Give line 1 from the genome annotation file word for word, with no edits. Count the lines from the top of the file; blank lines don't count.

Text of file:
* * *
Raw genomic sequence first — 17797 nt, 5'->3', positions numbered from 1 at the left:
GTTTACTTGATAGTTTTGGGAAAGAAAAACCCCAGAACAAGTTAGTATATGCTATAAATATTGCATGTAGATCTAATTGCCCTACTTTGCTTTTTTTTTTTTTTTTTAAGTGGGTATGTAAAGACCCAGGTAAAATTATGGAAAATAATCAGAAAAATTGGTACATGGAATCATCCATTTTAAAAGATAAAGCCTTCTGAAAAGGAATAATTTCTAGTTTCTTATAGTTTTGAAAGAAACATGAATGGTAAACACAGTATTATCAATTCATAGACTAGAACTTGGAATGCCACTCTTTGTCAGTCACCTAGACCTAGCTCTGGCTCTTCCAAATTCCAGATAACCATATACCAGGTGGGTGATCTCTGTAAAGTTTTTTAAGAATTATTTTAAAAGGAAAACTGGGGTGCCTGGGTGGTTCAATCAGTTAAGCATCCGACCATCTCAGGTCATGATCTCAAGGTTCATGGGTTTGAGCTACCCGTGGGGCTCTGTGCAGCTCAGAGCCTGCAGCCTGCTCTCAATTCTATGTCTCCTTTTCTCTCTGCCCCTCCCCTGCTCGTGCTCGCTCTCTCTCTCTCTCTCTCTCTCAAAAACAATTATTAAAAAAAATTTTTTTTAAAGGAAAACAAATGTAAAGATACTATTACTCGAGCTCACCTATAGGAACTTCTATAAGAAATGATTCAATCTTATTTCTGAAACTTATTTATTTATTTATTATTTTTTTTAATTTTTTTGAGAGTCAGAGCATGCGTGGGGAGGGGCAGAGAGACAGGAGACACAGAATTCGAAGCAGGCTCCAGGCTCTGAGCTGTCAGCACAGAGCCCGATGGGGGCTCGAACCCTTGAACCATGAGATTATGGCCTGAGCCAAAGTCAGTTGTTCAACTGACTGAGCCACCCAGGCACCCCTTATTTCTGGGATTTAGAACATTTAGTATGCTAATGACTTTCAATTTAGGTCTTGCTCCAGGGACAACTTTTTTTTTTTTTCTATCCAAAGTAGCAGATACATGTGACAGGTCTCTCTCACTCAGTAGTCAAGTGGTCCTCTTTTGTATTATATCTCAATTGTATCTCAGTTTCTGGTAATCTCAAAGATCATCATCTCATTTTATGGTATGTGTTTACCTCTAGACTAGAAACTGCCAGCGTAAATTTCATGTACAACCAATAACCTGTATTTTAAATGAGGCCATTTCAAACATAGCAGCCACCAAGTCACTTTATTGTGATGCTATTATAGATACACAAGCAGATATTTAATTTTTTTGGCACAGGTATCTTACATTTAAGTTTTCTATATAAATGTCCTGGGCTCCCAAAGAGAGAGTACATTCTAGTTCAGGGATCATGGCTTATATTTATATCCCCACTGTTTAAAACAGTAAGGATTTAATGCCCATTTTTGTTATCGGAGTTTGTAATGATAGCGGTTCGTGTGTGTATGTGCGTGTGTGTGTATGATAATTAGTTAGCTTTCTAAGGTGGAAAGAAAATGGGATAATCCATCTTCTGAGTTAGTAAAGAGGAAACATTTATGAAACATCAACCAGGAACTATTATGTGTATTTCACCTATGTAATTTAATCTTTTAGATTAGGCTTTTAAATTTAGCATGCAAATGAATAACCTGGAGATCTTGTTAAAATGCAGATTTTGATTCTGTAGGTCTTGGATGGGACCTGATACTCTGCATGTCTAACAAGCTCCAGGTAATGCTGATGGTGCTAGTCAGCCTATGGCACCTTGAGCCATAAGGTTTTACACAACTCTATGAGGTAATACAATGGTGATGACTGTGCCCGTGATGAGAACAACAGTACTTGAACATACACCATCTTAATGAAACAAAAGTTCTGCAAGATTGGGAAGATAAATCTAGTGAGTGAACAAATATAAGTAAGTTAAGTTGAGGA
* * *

Raw genomic sequence first — 17797 nt, 5'->3', positions numbered from 1 at the left: